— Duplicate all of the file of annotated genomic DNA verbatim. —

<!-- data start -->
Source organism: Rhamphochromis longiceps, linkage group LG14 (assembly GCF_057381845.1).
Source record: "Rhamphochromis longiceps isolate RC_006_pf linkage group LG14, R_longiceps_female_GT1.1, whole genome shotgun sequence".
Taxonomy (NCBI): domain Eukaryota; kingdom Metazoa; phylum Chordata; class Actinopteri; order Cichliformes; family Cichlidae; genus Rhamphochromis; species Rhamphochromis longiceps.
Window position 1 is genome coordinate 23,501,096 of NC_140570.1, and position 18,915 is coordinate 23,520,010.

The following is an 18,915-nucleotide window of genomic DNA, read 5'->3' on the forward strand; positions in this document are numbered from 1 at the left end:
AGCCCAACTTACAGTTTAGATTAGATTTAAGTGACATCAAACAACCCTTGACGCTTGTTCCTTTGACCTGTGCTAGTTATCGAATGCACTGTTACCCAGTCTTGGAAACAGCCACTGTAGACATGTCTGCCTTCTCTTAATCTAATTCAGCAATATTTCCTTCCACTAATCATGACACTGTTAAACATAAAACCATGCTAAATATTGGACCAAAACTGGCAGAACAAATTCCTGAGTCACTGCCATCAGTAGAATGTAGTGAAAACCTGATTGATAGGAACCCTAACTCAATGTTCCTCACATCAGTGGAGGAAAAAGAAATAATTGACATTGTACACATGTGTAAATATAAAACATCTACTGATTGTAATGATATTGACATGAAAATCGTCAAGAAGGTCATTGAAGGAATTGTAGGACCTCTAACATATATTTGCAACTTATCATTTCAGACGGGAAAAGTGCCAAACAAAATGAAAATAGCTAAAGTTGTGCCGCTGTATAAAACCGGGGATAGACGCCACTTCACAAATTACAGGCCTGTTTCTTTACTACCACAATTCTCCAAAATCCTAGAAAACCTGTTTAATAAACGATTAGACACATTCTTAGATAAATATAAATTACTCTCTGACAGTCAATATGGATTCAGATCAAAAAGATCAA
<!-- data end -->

Source organism: Rhamphochromis longiceps, linkage group LG14 (assembly GCF_057381845.1).
Source record: "Rhamphochromis longiceps isolate RC_006_pf linkage group LG14, R_longiceps_female_GT1.1, whole genome shotgun sequence".
Taxonomy (NCBI): domain Eukaryota; kingdom Metazoa; phylum Chordata; class Actinopteri; order Cichliformes; family Cichlidae; genus Rhamphochromis; species Rhamphochromis longiceps.
Window position 1 is genome coordinate 23,501,096 of NC_140570.1, and position 18,915 is coordinate 23,520,010.

The following is an 18,915-nucleotide window of genomic DNA, read 5'->3' on the forward strand; positions in this document are numbered from 1 at the left end:
AGCCCAACTTACAGTTTAGATTAGATTTAAGTGACATCAAACAACCCTTGACGCTTGTTCCTTTGACCTGTGCTAGTTATCGAATGCACTGTTACCCAGTCTTGGAAACAGCCACTGTAGACATGTCTGCCTTCTCTTAATCTAATTCAGCAATATTTCCTTCCACTAATCATGACACTGTTAAACATAAAACCATGCTAAATATTGGACCAAAACTGGCAGAACAAATTCCTGAGTCACTGCCATCAGTAGAATGTAGTGAAAACCTGATTGATAGGAACCCTAACTCAATGTTCCTCACATCAGTGGAGGAAAAAGAAATAATTGACATTGTACACATGTGTAAATATAAAACATCTACTGATTGTAATGATATTGACATGAAAATCGTCAAGAAGGTCATTGAAGGAATTGTAGGACCTCTAACATATATTTGCAACTTATCATTTCAGACGGGAAAAGTGCCAAACAAAATGAAAATAGCTAAAGTTGTGCCGCTGTATAAAACCGGGGATAGACGCCACTTCACAAATTACAGGCCTGTTTCTTTACTACCACAATTCTCCAAAATCCTAGAAAACCTGTTTAATAAACGATTAGACACATTCTTAGATAAATATAAATTACTCTCTGACAGTCAATATGGATTCAGATCAAAAAGATCAA